On my trips abroad or to England, I am often asked curious, probing questions about my country, and specifically about the extreme nature of our anti-Catholic past and rumours of a still- prevalent sour anti-Catholicism. These questions embarrass me, and I try to say it's not like that anymore - we have moved on, ie are putting sectarianism behind us in the dustbin of history. Things have changed for the better.
But deep down I know that this is a response charged with ambiguity. Yes, it's true that for many Scots, religious bigotry does not impinge on their lives - but for a significant minority, Catholics continue to be a source of puzzlement, if not anxiety and its concomitant bigotry.
Because of this, most Scottish Catholics learn at an early age that the best mechanism is to keep one's head down. Try not to attract attention to the fact that you are a Catholic - it will only annoy them. In fact I know that most Catholics of an older generation would be appalled at me raising this subject at all at a public forum. My grandfather, God rest him, used to become very nervous when he saw the words "James MacMillan" and "Catholic" in the same sentence. "No good will come of it," he cautioned. "There's bound to be a backlash - you'll suffer the consequences in the end." On dining out with my parents recently in Ayr, conversation eventually drifted to the topic of the Chrism Mass which they had attended at the cathedral. I noticed that every time the waiter came close to our table they hushed their voices. They did not want to give themselves away as Catholics. I have found myself doing exactly the same thing even in the company of younger co-religionists.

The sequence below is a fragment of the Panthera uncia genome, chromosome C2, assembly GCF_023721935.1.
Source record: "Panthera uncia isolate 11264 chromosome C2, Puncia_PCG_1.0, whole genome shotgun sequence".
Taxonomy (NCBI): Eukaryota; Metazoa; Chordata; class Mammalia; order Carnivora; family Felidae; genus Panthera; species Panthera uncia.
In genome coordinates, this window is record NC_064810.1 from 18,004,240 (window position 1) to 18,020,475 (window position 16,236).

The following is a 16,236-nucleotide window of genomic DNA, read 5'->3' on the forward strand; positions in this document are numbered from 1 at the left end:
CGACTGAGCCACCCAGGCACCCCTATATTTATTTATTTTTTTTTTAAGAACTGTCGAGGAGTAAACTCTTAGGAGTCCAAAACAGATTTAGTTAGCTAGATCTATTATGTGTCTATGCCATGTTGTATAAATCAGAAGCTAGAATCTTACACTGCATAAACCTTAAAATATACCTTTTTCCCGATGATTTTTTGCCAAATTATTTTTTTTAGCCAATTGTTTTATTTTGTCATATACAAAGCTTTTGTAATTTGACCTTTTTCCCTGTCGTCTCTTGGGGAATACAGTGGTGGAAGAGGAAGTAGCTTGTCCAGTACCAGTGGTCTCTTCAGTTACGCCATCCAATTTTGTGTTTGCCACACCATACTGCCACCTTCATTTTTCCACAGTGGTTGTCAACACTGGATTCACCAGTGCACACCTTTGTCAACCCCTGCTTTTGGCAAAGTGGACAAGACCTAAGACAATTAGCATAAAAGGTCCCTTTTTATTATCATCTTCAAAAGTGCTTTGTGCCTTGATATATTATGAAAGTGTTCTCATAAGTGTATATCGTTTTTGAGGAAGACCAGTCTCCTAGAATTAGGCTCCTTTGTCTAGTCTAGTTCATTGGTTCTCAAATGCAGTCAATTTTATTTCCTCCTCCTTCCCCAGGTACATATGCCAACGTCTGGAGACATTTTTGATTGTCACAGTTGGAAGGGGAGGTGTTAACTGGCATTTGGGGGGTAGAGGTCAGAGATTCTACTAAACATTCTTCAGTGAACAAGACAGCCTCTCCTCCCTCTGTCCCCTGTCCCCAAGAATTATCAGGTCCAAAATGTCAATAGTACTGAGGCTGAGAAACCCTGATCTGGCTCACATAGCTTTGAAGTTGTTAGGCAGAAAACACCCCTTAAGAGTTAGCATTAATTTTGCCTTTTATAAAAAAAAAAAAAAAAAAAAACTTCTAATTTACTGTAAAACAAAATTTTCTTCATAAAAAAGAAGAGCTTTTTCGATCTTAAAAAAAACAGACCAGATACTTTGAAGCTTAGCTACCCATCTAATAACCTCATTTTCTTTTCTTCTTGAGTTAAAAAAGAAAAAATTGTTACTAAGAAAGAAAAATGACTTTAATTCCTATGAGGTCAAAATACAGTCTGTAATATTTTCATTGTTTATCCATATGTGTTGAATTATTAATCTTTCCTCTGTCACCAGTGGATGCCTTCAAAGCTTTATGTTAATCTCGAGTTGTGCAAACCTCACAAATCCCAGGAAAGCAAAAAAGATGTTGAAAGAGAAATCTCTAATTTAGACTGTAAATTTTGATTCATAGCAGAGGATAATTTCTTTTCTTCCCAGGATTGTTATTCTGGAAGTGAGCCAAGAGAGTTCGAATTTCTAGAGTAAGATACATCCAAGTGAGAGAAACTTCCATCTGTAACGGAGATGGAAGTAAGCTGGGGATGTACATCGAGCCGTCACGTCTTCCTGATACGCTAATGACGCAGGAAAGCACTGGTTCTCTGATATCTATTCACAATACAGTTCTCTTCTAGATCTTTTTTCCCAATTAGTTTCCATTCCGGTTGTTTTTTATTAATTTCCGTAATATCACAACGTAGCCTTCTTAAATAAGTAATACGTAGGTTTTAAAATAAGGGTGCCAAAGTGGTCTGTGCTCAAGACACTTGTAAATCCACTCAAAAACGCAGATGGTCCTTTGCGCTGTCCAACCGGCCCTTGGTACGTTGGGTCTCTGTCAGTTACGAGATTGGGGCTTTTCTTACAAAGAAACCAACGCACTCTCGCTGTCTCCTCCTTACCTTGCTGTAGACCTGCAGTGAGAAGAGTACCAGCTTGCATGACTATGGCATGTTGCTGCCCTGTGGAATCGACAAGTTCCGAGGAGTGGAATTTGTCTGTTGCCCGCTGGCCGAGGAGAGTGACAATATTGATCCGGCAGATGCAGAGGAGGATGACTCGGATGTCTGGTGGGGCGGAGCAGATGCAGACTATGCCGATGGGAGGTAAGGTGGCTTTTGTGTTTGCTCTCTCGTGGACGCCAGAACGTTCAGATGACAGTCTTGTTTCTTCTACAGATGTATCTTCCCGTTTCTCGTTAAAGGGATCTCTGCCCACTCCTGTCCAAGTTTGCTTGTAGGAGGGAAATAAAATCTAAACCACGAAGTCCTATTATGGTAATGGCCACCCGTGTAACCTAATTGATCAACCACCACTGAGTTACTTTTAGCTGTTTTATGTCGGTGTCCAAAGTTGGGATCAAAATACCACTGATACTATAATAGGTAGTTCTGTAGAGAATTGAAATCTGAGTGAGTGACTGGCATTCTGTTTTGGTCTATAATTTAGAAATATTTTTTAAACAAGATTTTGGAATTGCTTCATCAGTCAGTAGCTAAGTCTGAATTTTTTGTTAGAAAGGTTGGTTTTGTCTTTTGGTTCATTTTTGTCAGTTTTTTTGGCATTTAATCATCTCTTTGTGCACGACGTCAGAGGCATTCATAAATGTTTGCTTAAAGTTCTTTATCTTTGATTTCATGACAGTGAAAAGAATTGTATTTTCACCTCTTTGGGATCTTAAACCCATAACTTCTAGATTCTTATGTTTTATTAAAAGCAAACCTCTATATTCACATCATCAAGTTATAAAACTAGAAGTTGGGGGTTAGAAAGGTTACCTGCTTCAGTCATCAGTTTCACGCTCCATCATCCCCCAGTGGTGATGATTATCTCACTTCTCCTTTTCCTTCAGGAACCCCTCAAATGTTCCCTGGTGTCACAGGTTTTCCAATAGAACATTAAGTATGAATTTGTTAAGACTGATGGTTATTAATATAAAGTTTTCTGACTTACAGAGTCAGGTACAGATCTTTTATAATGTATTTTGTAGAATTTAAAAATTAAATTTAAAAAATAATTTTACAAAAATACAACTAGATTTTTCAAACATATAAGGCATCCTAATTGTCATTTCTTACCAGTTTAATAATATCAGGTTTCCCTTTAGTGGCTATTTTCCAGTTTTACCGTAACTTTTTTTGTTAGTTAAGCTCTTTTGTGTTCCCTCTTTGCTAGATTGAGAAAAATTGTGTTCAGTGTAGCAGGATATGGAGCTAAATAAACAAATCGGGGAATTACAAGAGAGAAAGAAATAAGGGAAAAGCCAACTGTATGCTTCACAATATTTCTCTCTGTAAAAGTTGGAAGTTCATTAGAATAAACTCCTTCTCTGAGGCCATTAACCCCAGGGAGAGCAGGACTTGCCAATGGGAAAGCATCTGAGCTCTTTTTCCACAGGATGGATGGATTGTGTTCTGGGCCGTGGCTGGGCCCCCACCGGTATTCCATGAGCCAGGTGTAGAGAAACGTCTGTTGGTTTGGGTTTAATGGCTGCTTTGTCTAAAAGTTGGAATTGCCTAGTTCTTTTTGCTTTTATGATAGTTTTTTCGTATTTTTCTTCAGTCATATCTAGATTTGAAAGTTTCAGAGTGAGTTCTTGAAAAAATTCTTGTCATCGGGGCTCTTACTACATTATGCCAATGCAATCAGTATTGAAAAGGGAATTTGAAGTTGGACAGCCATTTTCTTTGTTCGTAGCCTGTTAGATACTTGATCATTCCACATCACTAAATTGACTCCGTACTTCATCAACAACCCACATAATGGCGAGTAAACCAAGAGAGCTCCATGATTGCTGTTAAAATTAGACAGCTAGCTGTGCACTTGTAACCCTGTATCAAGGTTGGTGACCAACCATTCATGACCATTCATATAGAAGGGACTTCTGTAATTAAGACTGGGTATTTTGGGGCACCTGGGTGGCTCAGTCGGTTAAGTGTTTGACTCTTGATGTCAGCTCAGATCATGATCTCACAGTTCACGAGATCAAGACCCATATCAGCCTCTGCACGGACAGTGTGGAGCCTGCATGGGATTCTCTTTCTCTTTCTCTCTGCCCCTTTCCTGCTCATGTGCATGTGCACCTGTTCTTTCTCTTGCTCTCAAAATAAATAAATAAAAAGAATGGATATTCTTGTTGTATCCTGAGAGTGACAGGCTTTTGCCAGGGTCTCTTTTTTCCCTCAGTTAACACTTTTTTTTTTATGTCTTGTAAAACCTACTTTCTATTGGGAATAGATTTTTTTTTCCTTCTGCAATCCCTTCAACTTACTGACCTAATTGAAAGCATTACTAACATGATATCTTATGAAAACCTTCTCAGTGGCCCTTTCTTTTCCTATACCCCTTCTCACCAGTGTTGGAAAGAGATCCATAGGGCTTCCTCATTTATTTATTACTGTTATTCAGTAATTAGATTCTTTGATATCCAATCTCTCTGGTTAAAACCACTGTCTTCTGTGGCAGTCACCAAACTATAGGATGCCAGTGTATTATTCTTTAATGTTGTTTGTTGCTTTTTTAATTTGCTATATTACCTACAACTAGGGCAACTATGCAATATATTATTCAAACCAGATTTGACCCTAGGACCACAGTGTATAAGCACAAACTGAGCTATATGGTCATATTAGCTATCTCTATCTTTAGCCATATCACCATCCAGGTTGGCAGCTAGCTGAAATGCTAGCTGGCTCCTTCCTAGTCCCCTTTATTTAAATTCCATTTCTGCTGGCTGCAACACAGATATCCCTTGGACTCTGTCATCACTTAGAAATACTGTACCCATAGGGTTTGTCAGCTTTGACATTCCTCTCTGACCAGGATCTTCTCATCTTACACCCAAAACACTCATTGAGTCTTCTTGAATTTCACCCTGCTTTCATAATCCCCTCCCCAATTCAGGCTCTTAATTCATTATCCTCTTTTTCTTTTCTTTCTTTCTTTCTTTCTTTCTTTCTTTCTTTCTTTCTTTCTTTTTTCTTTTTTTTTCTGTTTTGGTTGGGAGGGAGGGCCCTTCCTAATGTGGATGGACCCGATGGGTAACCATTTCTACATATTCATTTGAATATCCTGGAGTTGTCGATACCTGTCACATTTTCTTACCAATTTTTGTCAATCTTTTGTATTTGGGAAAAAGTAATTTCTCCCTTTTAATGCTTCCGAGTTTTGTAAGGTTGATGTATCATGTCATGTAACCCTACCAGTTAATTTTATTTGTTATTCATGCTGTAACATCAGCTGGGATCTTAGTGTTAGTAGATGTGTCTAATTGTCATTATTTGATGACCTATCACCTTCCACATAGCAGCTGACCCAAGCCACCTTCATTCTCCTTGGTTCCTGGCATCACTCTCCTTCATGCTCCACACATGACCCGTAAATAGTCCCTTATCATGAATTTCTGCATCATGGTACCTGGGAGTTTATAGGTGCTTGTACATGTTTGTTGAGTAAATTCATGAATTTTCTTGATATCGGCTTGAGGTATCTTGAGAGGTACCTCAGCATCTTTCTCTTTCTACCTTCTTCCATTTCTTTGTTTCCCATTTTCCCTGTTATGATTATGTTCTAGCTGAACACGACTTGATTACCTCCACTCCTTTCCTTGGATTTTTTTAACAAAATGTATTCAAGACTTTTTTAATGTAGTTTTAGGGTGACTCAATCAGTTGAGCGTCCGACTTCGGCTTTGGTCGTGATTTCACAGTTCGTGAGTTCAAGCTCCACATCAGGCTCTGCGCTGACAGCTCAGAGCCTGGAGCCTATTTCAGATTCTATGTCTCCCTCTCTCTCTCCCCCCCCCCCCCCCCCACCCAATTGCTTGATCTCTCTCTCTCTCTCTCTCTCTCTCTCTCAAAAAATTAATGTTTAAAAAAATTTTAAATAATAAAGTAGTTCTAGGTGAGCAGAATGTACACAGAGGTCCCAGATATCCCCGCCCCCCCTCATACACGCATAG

There is still, even today, a palpable sense of threat and hostility to all things Catholic in this country. Some of these anxieties are a result of a lack of self-confidence among Catholics; some are because of vague and not so vague hints that Catholics are not really full citizens - possibly because some of them support a team associated with Irish rather than Scottish roots.
If Scotland is ever to establish a genuinely pluralistic democracy where differences are not just recognised and respected but celebrated, nurtured and absorbed for the greater good, we will first have to clear a seemingly insurmountable hurdle. In many walks of life - in the workplace, in the professions, in academia, in the media, in politics and in sport - anti- Catholicism, even when it is not particularly malign, is as endemic as it is second nature. …